As ever, there are no speaking voices in Twilight Princess. Nintendo instead has continued with their tradition of assigning small vocal cues to the text dialogue of various characters. The closest anything comes to being an exception to this is Midna, who burbles and babbles constantly in an intriguing, complex foreign tongue. If it weren't for the fact that it is obviously gibberish, it would seem as though she were really saying things, albeit in another language. It is a fun touch nonetheless. I find that the lack of voices in this game does not bother me in the slightest, either way. Nintendo seems to be pursuing a policy of not fixing things that aren't broken, and I'm not about to start gainsaying them on this point.

    I've managed to put in a large amount of time adventuring in the world of Twilight Princess, and it's not hard to tell that I'm nowhere close to seeing the end of the game. Seventy hours is a conservative estimate for the amount of time it should take most people to find their way through every dungeon, defeat every boss and collect every heart piece hidden across the vast expanses of Hyrule. For the completionist, eighty hours probably comes closer to the mark. Considering that most action RPGs top out around twenty or twenty-five hours, this is already one of the best deals on the market today.

    Additionally, this game is fun--an instant classic. It's arguably the best Legend of Zelda title ever to grace any system, although it's difficult to compare titans to titans. It's certainly the most polished of the series, in terms of visual quality and gameplay alike. The puzzles are devious and the dungeons are massive and multi-tiered.

    It also has the most memorable stable of characters so far, although I'll be lucky if I ever forget what I'm supposed to be doing without immediately hearing a fey voice squeaking "Hey! Listen!" in the back of my mind. All in all, unless you're picking up the Wii version of this game instead, there's no reason why you should not purchase the GameCube version and immerse yourself in gaming bliss for many hours to come.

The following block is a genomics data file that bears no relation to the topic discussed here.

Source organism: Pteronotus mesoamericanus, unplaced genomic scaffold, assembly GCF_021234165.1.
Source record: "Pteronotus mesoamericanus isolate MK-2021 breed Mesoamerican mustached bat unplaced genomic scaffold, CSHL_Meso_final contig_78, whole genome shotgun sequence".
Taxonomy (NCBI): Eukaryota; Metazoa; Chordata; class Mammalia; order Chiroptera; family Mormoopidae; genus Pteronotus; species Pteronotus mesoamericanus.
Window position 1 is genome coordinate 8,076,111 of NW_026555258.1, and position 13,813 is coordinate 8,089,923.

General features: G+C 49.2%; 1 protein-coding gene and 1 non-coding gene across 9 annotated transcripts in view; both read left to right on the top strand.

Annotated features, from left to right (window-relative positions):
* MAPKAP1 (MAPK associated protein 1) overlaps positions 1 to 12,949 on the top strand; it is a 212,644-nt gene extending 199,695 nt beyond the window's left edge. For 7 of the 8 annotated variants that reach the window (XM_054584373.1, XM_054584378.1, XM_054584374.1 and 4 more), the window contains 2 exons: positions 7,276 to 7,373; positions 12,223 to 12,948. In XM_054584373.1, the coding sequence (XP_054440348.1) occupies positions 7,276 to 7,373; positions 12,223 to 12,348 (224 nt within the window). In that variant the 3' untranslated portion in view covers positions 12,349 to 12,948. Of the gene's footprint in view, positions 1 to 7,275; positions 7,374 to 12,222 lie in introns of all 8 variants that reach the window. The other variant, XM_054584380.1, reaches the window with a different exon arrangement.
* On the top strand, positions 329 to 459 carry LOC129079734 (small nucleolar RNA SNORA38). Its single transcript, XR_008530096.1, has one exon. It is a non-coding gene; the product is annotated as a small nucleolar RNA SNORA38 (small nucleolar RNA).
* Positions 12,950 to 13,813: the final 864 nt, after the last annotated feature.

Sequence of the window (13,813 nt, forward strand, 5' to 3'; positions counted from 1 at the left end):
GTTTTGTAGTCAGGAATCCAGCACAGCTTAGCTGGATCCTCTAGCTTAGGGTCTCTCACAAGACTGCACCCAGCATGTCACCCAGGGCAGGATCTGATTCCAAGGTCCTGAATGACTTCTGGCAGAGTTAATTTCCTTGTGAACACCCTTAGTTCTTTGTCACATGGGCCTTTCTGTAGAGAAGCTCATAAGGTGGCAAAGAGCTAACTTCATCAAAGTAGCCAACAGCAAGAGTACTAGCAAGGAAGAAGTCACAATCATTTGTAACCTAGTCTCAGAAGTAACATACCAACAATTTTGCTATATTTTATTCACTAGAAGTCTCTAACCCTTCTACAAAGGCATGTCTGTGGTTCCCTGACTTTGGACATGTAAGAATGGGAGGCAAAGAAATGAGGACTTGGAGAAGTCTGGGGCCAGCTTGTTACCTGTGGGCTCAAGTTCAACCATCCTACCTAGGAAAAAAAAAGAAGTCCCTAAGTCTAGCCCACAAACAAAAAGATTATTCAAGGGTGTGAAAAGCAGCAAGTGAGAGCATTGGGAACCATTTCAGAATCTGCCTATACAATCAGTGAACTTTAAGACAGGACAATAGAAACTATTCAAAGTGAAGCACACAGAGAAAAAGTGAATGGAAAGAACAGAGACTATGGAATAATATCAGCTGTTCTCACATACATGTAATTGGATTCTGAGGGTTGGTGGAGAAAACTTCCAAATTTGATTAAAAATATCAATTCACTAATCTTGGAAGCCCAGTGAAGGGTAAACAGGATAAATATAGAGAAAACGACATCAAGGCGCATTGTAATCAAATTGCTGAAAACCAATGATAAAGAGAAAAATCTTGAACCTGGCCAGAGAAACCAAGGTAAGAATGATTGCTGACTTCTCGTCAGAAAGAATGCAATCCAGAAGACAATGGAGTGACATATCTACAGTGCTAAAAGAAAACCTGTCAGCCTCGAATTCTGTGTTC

There's nothing wrong with Twilight Princess--and maybe that's the only thing wrong with it. Everything about it is a little familiar, the result of decades of refinement, tweaked gameplay and an ever more fully realized game universe. Although I was sometimes amazed or delighted by a new trick or character, I never felt really, truly surprised by anything in this game.

    For better or worse, Twilight Princess is the video game equivalent of comfort food--the perfect comfort food, true (no fat! low calories!), but something warm, fuzzy and familiar nonetheless. It's plenty difficult, and even seasoned veterans of the series can expect to die plenty of times on the path towards Hyrule's salvation. But at the same time it ratchets up the challenges for fans, it doesn't really break any of the borders set by previous titles.

    Gameplay, story, characters, sound, graphics and value for your gaming dollar: Twilight Princess has the best of all of these things, and I highly recommend it to anyone who enjoys a good video game and a vibrant, fully realized fantasy world. However, I can't quite give it the perfect 10 that it seems to deserve. I doubt anybody will be disappointed by this game at all. It's just that it doesn't push its own boundaries the way other installments seemed to.